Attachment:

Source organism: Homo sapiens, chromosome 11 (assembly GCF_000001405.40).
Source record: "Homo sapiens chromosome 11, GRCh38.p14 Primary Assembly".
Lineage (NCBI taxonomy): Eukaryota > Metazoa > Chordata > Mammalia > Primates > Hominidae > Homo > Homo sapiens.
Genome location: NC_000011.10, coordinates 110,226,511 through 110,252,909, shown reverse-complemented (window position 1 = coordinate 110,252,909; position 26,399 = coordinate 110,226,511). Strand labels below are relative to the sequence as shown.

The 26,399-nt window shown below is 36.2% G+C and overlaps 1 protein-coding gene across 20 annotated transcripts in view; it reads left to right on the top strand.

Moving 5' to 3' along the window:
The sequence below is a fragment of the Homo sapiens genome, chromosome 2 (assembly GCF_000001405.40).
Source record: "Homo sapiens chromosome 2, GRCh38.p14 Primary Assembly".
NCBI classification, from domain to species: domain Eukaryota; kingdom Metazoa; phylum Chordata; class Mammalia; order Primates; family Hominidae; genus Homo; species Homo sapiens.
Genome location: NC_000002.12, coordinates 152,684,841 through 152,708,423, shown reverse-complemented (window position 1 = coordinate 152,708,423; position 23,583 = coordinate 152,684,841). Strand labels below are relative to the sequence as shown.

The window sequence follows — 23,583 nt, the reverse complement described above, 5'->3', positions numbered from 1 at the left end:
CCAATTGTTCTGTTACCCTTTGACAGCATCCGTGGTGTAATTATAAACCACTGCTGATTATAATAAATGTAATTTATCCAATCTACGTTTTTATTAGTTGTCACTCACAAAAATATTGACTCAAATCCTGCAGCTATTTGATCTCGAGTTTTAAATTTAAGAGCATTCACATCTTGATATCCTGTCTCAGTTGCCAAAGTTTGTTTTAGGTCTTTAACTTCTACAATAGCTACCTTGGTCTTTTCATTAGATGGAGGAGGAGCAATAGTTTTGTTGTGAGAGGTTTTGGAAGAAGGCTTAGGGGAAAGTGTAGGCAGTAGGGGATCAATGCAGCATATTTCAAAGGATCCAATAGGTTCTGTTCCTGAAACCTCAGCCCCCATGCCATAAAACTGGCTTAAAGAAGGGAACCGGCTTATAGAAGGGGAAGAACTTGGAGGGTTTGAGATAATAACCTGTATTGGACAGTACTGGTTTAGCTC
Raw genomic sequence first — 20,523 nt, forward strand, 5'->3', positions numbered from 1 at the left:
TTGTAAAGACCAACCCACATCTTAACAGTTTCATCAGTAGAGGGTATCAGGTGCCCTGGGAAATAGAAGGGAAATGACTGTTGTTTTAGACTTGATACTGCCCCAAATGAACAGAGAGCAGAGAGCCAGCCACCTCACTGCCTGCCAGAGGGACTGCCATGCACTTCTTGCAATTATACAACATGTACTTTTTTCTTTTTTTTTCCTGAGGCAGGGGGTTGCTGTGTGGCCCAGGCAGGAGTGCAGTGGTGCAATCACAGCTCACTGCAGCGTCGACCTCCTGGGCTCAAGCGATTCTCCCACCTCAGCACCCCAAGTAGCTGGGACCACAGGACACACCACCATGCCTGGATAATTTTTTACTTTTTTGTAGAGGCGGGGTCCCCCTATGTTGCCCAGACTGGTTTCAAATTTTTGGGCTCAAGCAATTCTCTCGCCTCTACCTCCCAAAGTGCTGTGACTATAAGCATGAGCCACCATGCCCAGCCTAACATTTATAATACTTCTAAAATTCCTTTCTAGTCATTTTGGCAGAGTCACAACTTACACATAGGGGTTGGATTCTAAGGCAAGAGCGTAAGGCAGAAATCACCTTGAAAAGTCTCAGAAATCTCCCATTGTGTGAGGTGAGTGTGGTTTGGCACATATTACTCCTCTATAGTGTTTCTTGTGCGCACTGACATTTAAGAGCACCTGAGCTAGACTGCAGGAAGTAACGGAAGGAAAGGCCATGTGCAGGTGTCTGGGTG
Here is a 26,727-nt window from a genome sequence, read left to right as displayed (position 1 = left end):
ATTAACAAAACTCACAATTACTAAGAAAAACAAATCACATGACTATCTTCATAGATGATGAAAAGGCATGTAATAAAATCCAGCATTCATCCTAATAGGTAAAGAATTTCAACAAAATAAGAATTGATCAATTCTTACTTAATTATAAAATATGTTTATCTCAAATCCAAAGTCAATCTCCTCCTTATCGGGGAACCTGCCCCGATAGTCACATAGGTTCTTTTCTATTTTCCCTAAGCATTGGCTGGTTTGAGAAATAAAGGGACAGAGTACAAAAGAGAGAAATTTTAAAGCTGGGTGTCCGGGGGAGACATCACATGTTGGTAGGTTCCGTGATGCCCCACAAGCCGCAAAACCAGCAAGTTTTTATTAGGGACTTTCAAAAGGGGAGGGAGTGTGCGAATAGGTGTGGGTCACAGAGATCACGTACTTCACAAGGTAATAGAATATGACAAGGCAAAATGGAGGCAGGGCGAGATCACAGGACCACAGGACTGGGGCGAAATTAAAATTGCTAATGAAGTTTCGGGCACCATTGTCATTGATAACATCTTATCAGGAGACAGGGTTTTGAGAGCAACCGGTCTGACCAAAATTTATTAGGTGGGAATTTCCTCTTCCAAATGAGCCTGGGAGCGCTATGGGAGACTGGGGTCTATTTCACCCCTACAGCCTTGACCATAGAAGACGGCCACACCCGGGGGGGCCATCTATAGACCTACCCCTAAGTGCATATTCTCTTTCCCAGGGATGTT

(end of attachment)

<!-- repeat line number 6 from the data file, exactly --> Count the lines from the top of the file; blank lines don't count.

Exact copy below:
Moving 5' to 3' along the window: